The Tasker-Golombok study also revealed that the percentage of the young women raised by lesbians who later went on to self-identify as lesbians was nearly eight times the rate of the general population (11% versus 1.4%).

As Stacey wrote in her American Sociological Review piece, “The evidence, while scanty and underanalyzed, hints that parental sexual orientation is positively associated with the possibility that children will be more likely to attain a similar orientation – and theory and common sense also support such a view.”

The male-female model
Ironically, it is usually traditionalists who point to “common sense” when it comes to the subject of gay adoption. They have argued that it makes sense to believe that a child will do best in a home with their biological mother and father.

Why? Dailey says there is a “well-established and growing body of evidence showing that both mothers and fathers provide unique and irreplaceable contributions to the raising of children.” That is, mothers and fathers parent differently.

Glenn T. Stanton, senior research analyst for marriage and family at Focus on the Family and author of Why Marriage Matters: Reasons to Believe in Marriage in Postmodern Society, agrees. He says research demonstrates that there are a host of differences in the way in which mothers and fathers interact with their children, from the manner in which they play with kids, to the way they communicate, to the way they prepare children for life.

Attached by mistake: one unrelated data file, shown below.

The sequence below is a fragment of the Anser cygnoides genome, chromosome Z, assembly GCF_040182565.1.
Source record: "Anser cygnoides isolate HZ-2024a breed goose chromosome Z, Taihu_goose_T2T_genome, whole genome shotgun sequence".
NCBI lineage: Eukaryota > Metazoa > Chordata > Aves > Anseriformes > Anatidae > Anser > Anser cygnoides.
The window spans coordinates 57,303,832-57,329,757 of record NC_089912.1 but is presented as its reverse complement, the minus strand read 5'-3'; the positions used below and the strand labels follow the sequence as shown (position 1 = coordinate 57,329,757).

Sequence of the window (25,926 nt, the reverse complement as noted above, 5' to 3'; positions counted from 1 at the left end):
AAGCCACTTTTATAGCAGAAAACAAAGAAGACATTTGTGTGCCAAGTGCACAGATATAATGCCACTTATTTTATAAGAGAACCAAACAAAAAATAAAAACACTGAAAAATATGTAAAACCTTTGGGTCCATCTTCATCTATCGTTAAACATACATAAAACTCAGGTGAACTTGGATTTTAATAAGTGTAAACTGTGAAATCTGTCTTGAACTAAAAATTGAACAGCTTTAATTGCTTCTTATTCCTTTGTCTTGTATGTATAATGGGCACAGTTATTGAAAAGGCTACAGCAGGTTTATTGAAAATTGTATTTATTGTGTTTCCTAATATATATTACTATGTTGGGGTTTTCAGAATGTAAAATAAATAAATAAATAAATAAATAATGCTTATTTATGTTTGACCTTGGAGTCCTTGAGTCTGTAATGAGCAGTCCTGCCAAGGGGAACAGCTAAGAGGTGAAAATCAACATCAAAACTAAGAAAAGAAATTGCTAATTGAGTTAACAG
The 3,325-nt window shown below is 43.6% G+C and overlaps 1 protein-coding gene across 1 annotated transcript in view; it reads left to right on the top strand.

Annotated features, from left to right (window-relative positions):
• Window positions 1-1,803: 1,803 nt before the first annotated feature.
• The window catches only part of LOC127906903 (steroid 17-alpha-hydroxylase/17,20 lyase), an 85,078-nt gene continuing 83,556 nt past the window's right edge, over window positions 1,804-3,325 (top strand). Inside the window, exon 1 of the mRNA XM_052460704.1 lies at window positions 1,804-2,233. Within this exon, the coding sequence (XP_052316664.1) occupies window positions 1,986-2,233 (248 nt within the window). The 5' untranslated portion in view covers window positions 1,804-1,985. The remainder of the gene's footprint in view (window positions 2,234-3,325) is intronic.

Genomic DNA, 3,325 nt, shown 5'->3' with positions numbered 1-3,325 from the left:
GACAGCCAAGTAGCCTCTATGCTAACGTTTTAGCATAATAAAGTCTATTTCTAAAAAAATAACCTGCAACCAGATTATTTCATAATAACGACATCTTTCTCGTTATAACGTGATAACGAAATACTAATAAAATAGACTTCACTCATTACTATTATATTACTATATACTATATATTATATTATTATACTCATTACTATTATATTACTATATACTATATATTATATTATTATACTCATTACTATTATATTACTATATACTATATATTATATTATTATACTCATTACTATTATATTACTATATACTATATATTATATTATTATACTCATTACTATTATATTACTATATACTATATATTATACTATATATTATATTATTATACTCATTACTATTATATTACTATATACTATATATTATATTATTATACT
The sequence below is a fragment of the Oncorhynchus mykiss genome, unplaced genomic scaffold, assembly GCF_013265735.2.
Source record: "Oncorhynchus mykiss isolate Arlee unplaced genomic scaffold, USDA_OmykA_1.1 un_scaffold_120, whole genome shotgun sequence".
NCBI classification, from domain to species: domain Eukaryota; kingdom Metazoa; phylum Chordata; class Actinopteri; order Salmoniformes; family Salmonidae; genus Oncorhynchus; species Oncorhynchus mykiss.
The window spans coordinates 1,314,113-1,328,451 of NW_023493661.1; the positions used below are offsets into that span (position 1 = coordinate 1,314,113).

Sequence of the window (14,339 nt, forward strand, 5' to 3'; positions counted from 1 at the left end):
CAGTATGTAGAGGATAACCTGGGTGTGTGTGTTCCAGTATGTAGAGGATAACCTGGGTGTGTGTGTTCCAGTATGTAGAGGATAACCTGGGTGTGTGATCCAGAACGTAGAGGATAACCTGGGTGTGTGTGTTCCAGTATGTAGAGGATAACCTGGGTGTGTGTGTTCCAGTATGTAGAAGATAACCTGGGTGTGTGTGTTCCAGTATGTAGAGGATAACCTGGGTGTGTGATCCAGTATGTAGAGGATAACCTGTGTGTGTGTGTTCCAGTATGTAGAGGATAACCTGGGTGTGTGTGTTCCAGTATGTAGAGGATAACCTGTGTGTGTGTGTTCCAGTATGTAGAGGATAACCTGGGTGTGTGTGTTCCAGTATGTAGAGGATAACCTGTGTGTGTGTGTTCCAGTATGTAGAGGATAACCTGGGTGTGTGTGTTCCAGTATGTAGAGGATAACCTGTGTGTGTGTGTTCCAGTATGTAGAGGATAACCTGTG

For example, Stanton says that by eight weeks of age, even infants can tell the difference between a male and a female interacting with them because fathers “have a distinct style of communication and interaction with children.”

The differences between maternal and paternal parenting may well be biological and not simply a product of socialization, according to research results released by the Society for Neuroscience (SfN).

“Conventional wisdom has long suggested that mothers are more attuned to infants, especially their own, than are fathers,” said Dr. Jeffrey Lorberbaum, who conducted one SfN study with colleagues at the Medical University of South Carolina. “Our studies suggest that this may be true.”

Thus, as common sense would suggest – and research is demonstrating – fathers don’t mother, and mothers don’t father.

Take parental discipline, Stanton says. Research shows that “fathers stress justice, fairness and duty (based on rules), while mothers stress sympathy, care and help (based on relationships). Fathers tend to observe and enforce rules systematically and sternly, which teach children the objectivity and consequences of right and wrong. Mothers tend toward grace and sympathy in the midst of disobedience, which provides a sense of hopefulness. Again, either of these by themselves is not good, but together, they create a healthy, proper balance.”

As a result of these innate differences, then, what a mother and father both bring to the home are important and necessary. Dailey insists that the research reveals that “[c]hildren raised in traditional families by a mother and father are happier, healthier and more successful than children raised in non-traditional environments.”